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  • I am in tears. Thank you for posting this. We current Mount families are praying hard. This gives us hope.

  • Cindy M

    This is beautifully written. Perhaps President Newman will take time to read it and learn from it.

  • Well said fellow alum. The Mount formed me, nurtured my hungry mind and gave me the skills for success, it wasn’t just about the programs available. It was the entire community spirit and identity that is indicative of all who go there, faculty included. It gave me the insight to look at my world and understand it better than most of my peers who did not have the benefit of a Mount education. It made me someone who can call herself an intellectual, who can analyze and grasp concepts, and who can do it all and still embrace her Catholic faith to the fullest.

    I hope and pray that this president will not continue to poison the atmosphere at the school…it’s that environment that has been instrumental in nurturing so many wonderful successful people.

  • Mary

    We have so many of the same favorite teachers!!! I graduated right before you started.

  • Its obvious the Mount faculty and alumni need to lawyer up and retake the place before corporate crassness completely destroys in a decade what took 10 to build.

  • Trudy Conway

    You are as awesome as ever, Sarah! I have the fondest memories of you as a student and passionate death penalty activist. Thought of you when Maryland repealed the death penalty!! Love all of you great activist students!!

    Trudy Conway

  • John A. Bruno, Jr., M.D.

    Now, I could not agree more about my own time at MSM, that is, being a time of wonder and just a great experience. I remember fondly Dr. Meredith, the best teacher I encountered and I thank him to this day (I graduated before you were born).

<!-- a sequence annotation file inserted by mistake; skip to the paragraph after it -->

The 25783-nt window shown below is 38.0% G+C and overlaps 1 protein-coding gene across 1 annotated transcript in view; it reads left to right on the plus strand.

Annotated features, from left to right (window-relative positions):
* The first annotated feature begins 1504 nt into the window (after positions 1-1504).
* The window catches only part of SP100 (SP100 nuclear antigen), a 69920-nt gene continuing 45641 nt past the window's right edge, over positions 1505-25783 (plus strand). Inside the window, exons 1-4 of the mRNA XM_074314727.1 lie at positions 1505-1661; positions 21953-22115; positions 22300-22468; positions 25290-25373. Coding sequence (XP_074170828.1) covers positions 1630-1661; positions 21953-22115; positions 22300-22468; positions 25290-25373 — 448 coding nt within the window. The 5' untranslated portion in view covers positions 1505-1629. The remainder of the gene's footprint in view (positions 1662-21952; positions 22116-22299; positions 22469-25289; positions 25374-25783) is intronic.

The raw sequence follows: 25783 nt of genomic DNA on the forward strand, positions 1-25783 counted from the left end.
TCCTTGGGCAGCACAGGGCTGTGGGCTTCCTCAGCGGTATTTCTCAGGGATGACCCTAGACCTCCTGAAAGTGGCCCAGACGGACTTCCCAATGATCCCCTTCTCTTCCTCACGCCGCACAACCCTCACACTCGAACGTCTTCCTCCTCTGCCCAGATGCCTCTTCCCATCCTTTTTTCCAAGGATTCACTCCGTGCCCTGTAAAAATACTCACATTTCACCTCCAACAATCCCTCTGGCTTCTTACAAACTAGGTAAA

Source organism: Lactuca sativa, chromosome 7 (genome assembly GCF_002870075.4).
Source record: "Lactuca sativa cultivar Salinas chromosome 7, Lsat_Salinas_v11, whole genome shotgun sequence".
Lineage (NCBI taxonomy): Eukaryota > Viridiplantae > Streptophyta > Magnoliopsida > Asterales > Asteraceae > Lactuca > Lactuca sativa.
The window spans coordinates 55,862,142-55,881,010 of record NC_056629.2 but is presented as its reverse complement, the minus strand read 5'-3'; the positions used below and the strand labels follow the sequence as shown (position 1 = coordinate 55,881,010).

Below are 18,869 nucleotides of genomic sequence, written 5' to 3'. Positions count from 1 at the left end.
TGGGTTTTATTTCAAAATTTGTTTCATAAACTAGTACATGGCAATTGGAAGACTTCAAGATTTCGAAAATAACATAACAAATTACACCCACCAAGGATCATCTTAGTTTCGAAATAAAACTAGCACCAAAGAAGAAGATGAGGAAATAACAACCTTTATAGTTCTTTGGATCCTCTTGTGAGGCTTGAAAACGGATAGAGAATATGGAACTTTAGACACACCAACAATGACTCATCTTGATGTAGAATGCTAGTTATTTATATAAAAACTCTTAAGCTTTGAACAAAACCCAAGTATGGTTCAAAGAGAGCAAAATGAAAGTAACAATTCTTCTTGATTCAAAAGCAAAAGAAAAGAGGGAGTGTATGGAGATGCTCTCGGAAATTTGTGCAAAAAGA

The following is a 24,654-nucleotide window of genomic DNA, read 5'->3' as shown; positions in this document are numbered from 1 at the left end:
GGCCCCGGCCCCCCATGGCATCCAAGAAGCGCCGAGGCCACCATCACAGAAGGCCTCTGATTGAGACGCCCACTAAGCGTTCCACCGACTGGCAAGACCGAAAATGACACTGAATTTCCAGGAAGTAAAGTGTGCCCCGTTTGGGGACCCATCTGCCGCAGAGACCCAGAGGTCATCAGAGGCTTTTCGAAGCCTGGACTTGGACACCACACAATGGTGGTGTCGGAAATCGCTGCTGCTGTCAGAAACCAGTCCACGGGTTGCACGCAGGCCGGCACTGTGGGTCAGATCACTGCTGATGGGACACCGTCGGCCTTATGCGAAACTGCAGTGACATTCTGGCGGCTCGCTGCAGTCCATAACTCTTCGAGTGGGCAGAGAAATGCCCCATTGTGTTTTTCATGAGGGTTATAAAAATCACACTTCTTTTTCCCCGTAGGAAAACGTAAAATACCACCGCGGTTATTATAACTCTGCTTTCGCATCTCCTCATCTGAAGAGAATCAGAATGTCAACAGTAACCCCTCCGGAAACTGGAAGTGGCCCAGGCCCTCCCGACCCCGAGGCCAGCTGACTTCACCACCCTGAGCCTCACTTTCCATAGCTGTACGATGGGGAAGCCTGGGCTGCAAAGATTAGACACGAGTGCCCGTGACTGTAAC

HOWEVER, you do a great injustice to President Newman. As a member of the current Board of Visitors (Science) I spent some time with him and listened to his vision for our beloved school. Nothing in your beautifully written article mentions any encounter you personally had with him. Indeed, your entire perspective commences with the assumption he is some sort of evil soul out to do bad things.

    So you write a lovely bit of prose and the implication is somehow the new President by changing the curriculum will be destroying the school. I would ask you to speak (as I have) to the current students. You will find he is admired and liked.

    Then I ask you to consider that when change threatens some professors, well, that’s how this all got started.

    Come to think of it – be honest now – did you speak to any of your former professors before penning this? Did they perhaps request you do so?

    I got news for ya – MSM was in great danger before he arrived. Change either comes or the place will be doomed. Yes, it’s that serious, IMHO.

    • Sarah B.

      Dr. Bruno,

      Thanks for your comment. I’d like to address a few things you said: